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Kagan: Constitution as Charter of “Positive Liberties”



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According to this Wall Street Journal article, during her service as a law clerk to Justice Thurgood Marshall in 1987, Elena Kagan took the position that the Constitution confers so-called “positive” rights to governmental aid, not just “negative” liberties protected against governmental interference or penalty.  Specifically, with respect to one certiorari petition she expressed her “worry that a majority of this court will agree with Judge Posner that ‘the Constitution is a charter of negative rather than positive liberties.’” And with respect to another, she discussed a lower-court ruling that, relying on “evolving standards of decency,” held that the 14th Amendment (in her words) “imposes [some] affirmative obligations on state officials,” and she opined that “the holding is correct.”  (By “correct,” she evidently was referring to her best understanding of how the Constitution should be interpreted, not to the Court’s then-prevailing case law.)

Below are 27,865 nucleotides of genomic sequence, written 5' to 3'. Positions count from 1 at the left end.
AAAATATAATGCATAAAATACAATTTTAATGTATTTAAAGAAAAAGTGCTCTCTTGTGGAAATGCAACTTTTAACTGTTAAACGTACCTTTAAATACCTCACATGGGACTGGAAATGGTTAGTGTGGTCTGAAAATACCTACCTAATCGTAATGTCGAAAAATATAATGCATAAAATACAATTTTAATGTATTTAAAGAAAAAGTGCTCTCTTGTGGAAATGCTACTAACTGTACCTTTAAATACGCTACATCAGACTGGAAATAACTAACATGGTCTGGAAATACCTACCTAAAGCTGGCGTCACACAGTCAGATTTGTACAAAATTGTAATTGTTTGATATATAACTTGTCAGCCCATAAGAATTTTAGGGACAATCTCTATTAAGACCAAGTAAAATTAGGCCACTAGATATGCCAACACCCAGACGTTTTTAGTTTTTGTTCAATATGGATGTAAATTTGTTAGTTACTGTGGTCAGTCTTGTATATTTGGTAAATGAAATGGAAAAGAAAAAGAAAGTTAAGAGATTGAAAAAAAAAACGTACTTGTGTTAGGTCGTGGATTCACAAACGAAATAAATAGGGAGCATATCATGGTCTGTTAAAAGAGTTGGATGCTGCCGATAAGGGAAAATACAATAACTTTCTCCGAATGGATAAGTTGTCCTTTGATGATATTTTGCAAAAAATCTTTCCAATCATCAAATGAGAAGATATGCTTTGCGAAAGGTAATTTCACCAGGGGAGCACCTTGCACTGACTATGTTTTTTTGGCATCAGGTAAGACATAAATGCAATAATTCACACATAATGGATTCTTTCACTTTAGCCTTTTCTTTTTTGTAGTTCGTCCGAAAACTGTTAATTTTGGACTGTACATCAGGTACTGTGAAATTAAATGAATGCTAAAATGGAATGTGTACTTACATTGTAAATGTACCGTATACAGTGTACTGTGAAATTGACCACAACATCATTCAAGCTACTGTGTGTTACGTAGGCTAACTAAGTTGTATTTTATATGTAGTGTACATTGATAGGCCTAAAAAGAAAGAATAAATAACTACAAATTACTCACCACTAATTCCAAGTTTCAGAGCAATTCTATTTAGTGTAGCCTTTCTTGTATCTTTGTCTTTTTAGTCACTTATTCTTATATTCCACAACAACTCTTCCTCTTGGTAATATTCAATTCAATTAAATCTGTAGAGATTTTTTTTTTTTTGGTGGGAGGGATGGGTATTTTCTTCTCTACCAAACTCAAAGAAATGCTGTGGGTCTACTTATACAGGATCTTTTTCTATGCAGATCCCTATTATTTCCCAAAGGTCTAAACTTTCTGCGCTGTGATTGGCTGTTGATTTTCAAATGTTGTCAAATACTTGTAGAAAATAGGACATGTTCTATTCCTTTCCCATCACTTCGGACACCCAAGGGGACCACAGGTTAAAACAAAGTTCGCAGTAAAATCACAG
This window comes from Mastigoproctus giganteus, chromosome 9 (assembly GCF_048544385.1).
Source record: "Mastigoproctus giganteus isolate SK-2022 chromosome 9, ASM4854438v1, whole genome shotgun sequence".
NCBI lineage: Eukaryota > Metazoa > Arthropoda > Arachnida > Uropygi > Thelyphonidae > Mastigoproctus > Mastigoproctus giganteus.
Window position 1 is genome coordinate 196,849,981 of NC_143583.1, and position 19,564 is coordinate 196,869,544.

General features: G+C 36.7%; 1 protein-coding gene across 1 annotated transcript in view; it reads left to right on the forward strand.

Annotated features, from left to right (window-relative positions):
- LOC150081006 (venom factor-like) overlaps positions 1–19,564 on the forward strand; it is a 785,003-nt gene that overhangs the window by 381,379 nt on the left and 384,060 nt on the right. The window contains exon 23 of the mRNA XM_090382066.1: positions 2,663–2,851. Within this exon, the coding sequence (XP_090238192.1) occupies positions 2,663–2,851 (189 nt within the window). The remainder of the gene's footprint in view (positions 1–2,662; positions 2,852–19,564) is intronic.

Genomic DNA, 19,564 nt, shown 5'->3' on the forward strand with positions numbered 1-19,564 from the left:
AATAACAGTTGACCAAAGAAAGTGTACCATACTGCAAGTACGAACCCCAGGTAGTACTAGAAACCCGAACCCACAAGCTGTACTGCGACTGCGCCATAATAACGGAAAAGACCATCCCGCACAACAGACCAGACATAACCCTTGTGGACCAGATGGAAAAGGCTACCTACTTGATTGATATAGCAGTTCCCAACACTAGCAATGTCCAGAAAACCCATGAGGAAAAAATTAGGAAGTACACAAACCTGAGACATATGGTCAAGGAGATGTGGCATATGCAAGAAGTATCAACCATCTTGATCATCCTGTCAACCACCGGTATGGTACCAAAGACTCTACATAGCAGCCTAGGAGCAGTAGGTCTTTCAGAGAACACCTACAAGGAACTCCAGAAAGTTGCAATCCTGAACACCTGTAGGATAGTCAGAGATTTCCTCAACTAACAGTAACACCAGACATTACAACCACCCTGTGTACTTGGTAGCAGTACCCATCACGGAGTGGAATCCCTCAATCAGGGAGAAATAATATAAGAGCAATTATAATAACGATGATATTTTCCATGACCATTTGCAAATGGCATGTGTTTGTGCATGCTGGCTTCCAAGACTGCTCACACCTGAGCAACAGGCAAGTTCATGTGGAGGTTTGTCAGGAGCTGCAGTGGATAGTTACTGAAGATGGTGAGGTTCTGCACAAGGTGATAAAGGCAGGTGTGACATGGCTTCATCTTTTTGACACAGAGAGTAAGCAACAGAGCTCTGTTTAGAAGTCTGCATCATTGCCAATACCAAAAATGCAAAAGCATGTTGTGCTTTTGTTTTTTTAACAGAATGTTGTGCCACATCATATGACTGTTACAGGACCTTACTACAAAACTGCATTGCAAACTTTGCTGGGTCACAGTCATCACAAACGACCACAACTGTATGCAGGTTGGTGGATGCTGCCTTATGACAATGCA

The project of re-interpreting the Constitution to confer a broad array of as-yet unrecognized “positive” rights (rather than leaving such matters to the processes of representative government) has long been a part of the Left’s agenda.

(I’m relying entirely on the article’s summary and haven’t reviewed Kagan’s memos myself.  It ought to go without saying—but, given the apparent tendency of some folks to misconstrue things, perhaps it’s necessary to say—that Kagan’s views 23 years ago don’t necessarily reflect her views today.)



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